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Can Narcissists Love Others? [REVISITED]

The Little Shaman is a spiritual coach & specialist in cluster B personality disorders, with a popular YouTube show and clients worldwide.

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The short answer to this question is, "The probability of this is so low that it is not worth wondering about." But why? Why are people asking this question and why is this the answer? The truth is, even the question itself assumes things that shouldn't be assumed. When someone asks if a narcissist loves them, what they are truly asking is, "Does this person experience love the way I do, do they even understand what love is, do they agree with me about what love is and do they feel the same way about me that I feel about them?"

These are actually fundamental assumptions, but everyone takes the answers for granted. When we are asking this question about narcissists, we have to understand that they likely do not experience emotions the way non-pathologically narcissistic people do, that they likely do not understand what love really is, that they probably do not agree with your definition of love in any event, and because of this, realistically do not and probably cannot feel the same way about you that you feel about them.

In all likelihood, narcissistic people probably do believe they love others. If you ask narcissists if they love any other people or ever have, the majority of them will say "yes." But what they mean by that, how they define and experience love and what they realistically think love looks like in relationships with other people is usually very, very different than what others think. It's probably a mistake to assume we understand what anyone other than ourselves means by words they use - especially words like "love," but with narcissistic people it is perhaps even more of a mistake, because there is no way to know if they even have context for the experiences or feelings that these words describe at all.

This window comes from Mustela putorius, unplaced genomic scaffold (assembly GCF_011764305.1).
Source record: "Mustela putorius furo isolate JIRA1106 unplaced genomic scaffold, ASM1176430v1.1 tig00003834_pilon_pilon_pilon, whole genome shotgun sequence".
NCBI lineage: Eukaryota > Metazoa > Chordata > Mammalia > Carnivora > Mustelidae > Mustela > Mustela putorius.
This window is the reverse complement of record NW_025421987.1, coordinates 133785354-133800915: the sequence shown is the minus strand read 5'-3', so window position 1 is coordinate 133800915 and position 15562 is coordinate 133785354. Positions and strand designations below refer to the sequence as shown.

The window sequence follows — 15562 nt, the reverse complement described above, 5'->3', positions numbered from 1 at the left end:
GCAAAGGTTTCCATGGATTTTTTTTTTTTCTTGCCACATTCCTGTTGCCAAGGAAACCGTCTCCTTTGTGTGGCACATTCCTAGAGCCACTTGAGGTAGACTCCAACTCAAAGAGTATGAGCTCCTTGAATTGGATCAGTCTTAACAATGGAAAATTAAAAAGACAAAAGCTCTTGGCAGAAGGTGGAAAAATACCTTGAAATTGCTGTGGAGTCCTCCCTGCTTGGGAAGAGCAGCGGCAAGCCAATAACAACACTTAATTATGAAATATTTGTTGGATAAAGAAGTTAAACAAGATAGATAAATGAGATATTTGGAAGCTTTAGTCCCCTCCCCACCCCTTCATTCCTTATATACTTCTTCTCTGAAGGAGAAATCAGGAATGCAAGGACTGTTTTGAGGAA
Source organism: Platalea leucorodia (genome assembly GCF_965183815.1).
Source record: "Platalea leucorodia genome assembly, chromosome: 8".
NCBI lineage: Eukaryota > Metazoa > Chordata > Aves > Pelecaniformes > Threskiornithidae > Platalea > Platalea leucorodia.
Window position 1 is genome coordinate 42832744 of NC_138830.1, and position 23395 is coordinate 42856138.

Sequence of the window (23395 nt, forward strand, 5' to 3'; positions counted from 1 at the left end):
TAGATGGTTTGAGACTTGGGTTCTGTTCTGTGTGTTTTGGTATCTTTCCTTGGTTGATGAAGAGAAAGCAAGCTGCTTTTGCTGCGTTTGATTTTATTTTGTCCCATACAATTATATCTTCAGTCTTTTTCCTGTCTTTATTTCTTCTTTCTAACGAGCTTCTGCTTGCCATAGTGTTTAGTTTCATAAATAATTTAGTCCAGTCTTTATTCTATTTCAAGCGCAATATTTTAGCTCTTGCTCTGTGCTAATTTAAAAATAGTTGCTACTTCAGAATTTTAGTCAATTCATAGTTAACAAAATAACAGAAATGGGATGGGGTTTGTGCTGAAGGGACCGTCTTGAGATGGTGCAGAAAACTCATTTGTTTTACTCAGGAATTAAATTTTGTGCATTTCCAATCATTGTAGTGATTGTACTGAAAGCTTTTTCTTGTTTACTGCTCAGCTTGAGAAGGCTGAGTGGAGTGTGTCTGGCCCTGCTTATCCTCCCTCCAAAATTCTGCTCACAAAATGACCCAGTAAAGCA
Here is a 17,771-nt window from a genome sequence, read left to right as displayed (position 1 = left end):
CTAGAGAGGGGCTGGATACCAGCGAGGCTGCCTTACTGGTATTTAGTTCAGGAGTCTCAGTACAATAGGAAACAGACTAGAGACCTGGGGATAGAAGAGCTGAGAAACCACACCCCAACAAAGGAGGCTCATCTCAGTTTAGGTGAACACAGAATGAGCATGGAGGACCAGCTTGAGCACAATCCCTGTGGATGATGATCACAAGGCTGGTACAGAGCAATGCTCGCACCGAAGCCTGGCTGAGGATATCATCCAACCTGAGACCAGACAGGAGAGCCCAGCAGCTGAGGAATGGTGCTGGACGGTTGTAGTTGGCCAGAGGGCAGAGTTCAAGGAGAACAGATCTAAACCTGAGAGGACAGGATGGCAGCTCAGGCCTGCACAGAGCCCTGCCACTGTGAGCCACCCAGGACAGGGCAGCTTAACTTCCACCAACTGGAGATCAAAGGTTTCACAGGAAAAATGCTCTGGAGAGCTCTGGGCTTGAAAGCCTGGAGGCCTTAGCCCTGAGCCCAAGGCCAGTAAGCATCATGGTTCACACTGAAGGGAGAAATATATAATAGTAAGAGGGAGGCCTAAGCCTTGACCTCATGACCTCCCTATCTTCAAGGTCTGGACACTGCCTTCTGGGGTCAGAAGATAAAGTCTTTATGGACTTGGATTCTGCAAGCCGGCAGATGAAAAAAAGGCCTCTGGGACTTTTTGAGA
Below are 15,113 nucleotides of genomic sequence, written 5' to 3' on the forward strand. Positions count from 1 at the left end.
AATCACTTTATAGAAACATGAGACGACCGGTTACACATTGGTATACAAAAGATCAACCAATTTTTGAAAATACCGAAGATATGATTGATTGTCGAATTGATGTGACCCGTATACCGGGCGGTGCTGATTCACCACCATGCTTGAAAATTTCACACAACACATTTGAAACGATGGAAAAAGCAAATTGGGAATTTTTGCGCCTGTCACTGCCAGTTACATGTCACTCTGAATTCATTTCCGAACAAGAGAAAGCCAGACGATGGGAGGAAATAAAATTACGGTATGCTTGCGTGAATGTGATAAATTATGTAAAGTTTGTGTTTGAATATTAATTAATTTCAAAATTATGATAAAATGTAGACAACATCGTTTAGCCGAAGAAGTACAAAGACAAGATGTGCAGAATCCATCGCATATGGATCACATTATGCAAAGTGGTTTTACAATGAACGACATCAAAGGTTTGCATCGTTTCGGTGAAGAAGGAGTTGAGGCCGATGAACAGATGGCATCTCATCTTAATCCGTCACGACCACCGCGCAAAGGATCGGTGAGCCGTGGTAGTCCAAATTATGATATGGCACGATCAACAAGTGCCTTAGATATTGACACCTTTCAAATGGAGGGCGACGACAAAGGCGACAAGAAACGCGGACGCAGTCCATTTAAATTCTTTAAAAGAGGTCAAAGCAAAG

People understand things based on their experiences and their information. For example, narcissists and psychopaths objectify people, meaning they view and experience people as objects. If you ask them whether they see other people as people, most (if not all) will say yes, of course they do. But even when they are being sincere, what does this actually mean? What is their baseline for understanding how they experience and understand other human beings, compared to how others view them? If you ask a person with abnormal or severely affected experiences about normal experiences, do they have the appropriate context to even answer that question?

For example, if a person with a severe psychotic disorder is experiencing daily delusions and hallucinations, but when you point it out they say, "My perception is not as distorted as you say it is," what real ability do they have to actually make that assessment? They don't have an understanding of what "normal" perception would be, because to them, this is normal. It is the same problem with narcissists. They can only understand or gauge things through their own perception, which is likely extremely different from yours. Even if they sincerely think they do love someone, what does that actually mean in reality?

With narcissists, it means "I love the way you help me feel about myself. I love the things you do for me. I love the reflection of myself that you show me through your expressed perception of me." When they stop believing they love you - or believing that you love them - it's because they believe these things have changed. Things don't have to have actually changed; all that has to happen is that the narcissist believes they have changed, and since their perception is severely affected and their identity, self-worth and self-image are very unstable, they can come to believe this for very small or even nonsensical reasons.